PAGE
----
Oscar Performance at Mill Ridge Farm 10.07.20.
As the summer rolls on, and more racetracks card more races for juveniles, the hunt for the coveted freshman sire title begins to take shape with a set of early leaders.
Though the general freshman title typically gets the headlines, there are plenty of other races within the rookie class that can provide a glimpse at what the future might hold for the young sires.
As a winner of the Breeders’ Cup Juvenile Turf during his own racing career, Oscar Performance has the prior form to suggest his first crop of juveniles might have some precocity over the grass, and so far, that has proven to be true. The resident of Mill Ridge Farm in Lexington, Ky., is the leading freshman sire by turf starters, turf winners, and turf earnings through Aug. 8.
Oscar Performance has had 15 turf starters through the first week of August, with three winners, and combined progeny earnings on the surface of $169,574, holding off current leading general freshman sire Sharp Azteca, with $163,645 on the grass.
Price Bell of Mill Ridge Farm acknowledged that the heart of the turf schedule for 2-year-olds is still to come, but being on top through the key summer meets shows that the Oscar Performance juveniles are doing what’s expected of them.
“We don’t write that many 2-year-old turf races in this country, and then when Churchill Downs had the challenges they had with their turf track, it throws it off even more,” he said. “Now, we’re starting to get more turf races being written, and hopefully more entries and more results. Kentucky Downs is around the corner, and that’s the stuff you dream about. The next 60 days will be really important.
“We had the pleasure to raise quite a few, and we always felt like they had class and quality, but once they leave our hands, you never really know,” Bell continued. “The 2-year-old people that got them liked them and felt positive, and trainers that got them have liked them. It’s all hope, really, after it gets started, and we continue to be hopeful.”
Oscar Performance’s standout turf runner through early August has been Lachaise, a ridgling who won a 1 1/16-mile maiden special weight over the inner turf at Saratoga Race Course on Aug. 4.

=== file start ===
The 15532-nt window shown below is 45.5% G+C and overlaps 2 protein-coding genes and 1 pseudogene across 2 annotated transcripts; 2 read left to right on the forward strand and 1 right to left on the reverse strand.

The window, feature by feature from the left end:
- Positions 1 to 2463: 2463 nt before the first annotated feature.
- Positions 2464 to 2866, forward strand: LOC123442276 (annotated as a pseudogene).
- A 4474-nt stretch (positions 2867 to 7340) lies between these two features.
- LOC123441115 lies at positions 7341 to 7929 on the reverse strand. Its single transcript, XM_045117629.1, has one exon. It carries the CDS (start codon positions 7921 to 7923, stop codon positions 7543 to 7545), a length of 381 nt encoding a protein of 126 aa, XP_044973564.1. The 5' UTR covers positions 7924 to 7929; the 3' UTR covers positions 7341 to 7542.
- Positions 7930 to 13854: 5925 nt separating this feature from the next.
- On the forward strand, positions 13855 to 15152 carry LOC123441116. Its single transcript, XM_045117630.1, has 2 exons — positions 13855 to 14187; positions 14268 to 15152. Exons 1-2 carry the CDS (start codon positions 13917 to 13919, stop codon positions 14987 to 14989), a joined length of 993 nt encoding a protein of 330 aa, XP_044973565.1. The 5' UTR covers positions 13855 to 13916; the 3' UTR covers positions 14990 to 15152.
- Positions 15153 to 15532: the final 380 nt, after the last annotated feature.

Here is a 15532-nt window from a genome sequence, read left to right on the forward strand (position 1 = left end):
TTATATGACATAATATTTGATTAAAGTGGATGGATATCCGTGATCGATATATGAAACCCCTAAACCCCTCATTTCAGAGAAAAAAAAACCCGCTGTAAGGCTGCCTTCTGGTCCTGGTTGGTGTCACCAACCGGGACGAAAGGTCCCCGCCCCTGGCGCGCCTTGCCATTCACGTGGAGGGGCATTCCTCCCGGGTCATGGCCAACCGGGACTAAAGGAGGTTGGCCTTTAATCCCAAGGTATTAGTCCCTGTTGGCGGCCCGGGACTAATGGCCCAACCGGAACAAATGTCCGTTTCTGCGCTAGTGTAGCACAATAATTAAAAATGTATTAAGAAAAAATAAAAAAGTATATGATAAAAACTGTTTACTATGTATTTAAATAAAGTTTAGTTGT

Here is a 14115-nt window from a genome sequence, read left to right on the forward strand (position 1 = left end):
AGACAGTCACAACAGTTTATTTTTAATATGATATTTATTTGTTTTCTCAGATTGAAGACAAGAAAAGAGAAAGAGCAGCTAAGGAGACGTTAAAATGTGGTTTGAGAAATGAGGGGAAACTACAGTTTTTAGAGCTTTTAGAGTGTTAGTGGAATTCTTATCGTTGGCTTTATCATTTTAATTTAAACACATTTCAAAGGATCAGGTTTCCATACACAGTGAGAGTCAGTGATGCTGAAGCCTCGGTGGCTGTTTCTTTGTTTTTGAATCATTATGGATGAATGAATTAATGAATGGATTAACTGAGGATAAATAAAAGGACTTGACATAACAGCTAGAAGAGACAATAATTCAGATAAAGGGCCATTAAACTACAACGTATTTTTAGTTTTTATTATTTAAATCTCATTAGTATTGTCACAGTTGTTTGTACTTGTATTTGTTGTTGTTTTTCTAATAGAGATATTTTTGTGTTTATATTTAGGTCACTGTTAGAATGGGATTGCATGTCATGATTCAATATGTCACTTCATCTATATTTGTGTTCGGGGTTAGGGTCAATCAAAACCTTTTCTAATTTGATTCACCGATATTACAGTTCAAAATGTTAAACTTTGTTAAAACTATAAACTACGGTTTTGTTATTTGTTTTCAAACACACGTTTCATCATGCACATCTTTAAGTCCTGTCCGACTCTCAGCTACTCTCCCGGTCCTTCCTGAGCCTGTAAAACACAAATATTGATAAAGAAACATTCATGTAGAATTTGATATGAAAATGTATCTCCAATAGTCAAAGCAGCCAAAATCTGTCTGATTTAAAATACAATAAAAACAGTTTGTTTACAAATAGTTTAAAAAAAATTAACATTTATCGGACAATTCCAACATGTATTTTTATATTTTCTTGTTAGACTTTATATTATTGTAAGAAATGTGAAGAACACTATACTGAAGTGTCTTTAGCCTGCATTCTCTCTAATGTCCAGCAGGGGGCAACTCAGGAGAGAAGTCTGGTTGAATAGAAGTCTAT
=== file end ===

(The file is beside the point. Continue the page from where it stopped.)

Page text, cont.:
A win in the right place at the right time can be a significant driver of commerce in the commercial marketplace, and a win at one of the meets watched and coveted by practically every major breeder or buyer helped drive traffic to the Mill Ridge barn on the sale grounds across the street from the track.
“Last year, even though it was his first crop, it had been a long time since racetrackers, owners and trainers had seen Oscar Performance,” Bell said. “Now, to hear about them training and winning, people are saying ‘I want to see that horse.’ Timing is everything, and it was perfect timing.”
Lachaise’s win emulated his sire, who broke his maiden in Saratoga as a juvenile at the same distance by 10 1/4 lengths. Oscar Performance would go on to win that season’s Breeders’ Cup Juvenile Turf at Santa Anita Park; the first of his four career Grade 1 victories.
Though Oscar Performance was himself a turf star, and his runners have shown a propensity for the surface, his highest-profile runner to date has yet to compete on the grass.
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Andthewinneris, a homebred for Susan Moulton, overcame a slow start to win an April maiden special weight at Keeneland by two lengths, then he finished third in the listed Bashford Manor Stakes on the main course at Churchill Downs.
Bell said the Bashford Manor start was more about timing than surface, but it ended up showing that the sire is not limited by what’s under the feet of his runners.
“They needed to run him, and the Bashford Manor came up with six entries,” Bell said. “He’d been training well enough on the dirt, and the rider made a move to win the race, and he ran into a very good horse. He moved at the top of the turn to not let the horse get away, and he got tired. It was really game.”
Andthewinneris is being targeted for a stakes race over the Saratoga turf for his next start.
Though the colt will be headed to what is likely his natural surface for his next start, Bell said the physical makeup of the Oscar Performance runners so far suggests he could have a future as a dual-threat sire.
“He’s thrown a really nice balance to him,” Bell said. “I don’t think they look turfy. Sometimes, some horses will get set in their hocks and they’re good long-distance turf horses. He doesn’t have that look. They’ve got good balance, good strength, and they look like nice horses – not just nice turf horses. I think ‘turf’ is a four-letter word at times, and the offspring have just been nice horses.”